A month after taking over leadership of the country, questions are still swirling among conservatives about Barack Obama’s citizenship. The latest to try to revive the issue, which was thoroughly investigated and debunked, is Alan Keyes – the man Obama defeated in 2004 when he was elected to the U.S. Senate.
This isn’t the first time Keyes has raised the issue of his former rival’s birthplace. After the 2008 elections, he filed a lawsuit against Obama, Joe Biden, the California Secretary of State, and the state’s 55 electors.
Keyes has not been a mainstream conservative for some time. He wasn’t even getting 1 percent in Republican primary polls in 2008, and defected to the Constitution Party, and promptly lost their nominating contest as well.
Most Republicans don’t believe this conspiracy theory. But it won’t stop an extreme minority from continuing to raise the subject and keep it alive. I have a feeling it will come up again when Obama runs for re-election in 2012, in a similar way that George W. Bush’s service in the Texas Air National Guard did in 2004.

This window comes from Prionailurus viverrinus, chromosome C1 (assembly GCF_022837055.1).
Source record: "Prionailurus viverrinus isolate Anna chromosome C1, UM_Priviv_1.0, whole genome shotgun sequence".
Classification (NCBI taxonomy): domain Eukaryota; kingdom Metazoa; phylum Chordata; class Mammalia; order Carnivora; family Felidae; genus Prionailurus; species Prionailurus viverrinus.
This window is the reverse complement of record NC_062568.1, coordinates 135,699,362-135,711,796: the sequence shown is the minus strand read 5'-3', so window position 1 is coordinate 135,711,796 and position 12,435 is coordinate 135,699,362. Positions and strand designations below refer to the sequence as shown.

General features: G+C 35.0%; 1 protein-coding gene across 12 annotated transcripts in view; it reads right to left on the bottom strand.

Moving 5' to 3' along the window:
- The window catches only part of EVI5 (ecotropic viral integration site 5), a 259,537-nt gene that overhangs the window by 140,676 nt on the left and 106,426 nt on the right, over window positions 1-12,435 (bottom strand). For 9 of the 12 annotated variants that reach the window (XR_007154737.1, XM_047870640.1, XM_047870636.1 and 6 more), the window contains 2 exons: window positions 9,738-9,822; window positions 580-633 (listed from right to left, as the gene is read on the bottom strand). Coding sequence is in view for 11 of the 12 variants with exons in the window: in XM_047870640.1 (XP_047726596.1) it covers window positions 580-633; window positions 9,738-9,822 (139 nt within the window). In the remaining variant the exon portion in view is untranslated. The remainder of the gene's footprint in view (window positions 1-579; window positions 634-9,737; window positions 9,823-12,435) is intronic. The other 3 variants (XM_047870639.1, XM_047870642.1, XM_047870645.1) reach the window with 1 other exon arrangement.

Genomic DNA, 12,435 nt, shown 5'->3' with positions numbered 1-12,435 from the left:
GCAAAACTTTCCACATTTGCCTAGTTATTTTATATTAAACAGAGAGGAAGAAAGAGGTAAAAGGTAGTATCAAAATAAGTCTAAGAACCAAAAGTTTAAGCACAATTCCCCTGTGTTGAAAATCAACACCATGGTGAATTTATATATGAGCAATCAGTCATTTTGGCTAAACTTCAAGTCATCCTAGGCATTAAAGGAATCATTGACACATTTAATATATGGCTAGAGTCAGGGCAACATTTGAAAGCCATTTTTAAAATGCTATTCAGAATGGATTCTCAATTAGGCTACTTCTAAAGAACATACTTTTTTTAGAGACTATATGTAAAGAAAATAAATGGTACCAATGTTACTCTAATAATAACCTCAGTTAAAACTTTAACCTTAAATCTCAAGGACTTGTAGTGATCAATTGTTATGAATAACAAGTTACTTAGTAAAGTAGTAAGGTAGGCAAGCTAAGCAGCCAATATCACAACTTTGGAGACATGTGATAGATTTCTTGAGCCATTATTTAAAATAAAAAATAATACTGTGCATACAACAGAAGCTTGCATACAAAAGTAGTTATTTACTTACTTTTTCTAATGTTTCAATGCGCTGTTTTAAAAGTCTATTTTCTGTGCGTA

Update: Senator Richard Shelby of Alabama caused a bit of a stir over the weekend in discussing the issue. The quote, attributed to him and if accurately reported by a local Alabama newspaper, leaves the citizenship issue unanswered.
Another local resident asked [Alabama Senator Richard] Shelby if there was any truth to a rumor that appeared during the presidential campaign concerning Obama’s U.S. citizenship, or lack thereof.
“Well his father was Kenyan and they said he was born in Hawaii, but I haven’t seen any birth certificate,” Shelby said. “You have to be born in America to be president.”
Shelby’s spokesman is saying the senator was misquoted. The paper’s editor and his reporter say they stand by their reporting and that the senator was quoted accurately.
Politico’s Ben Smith warns there may be video of this.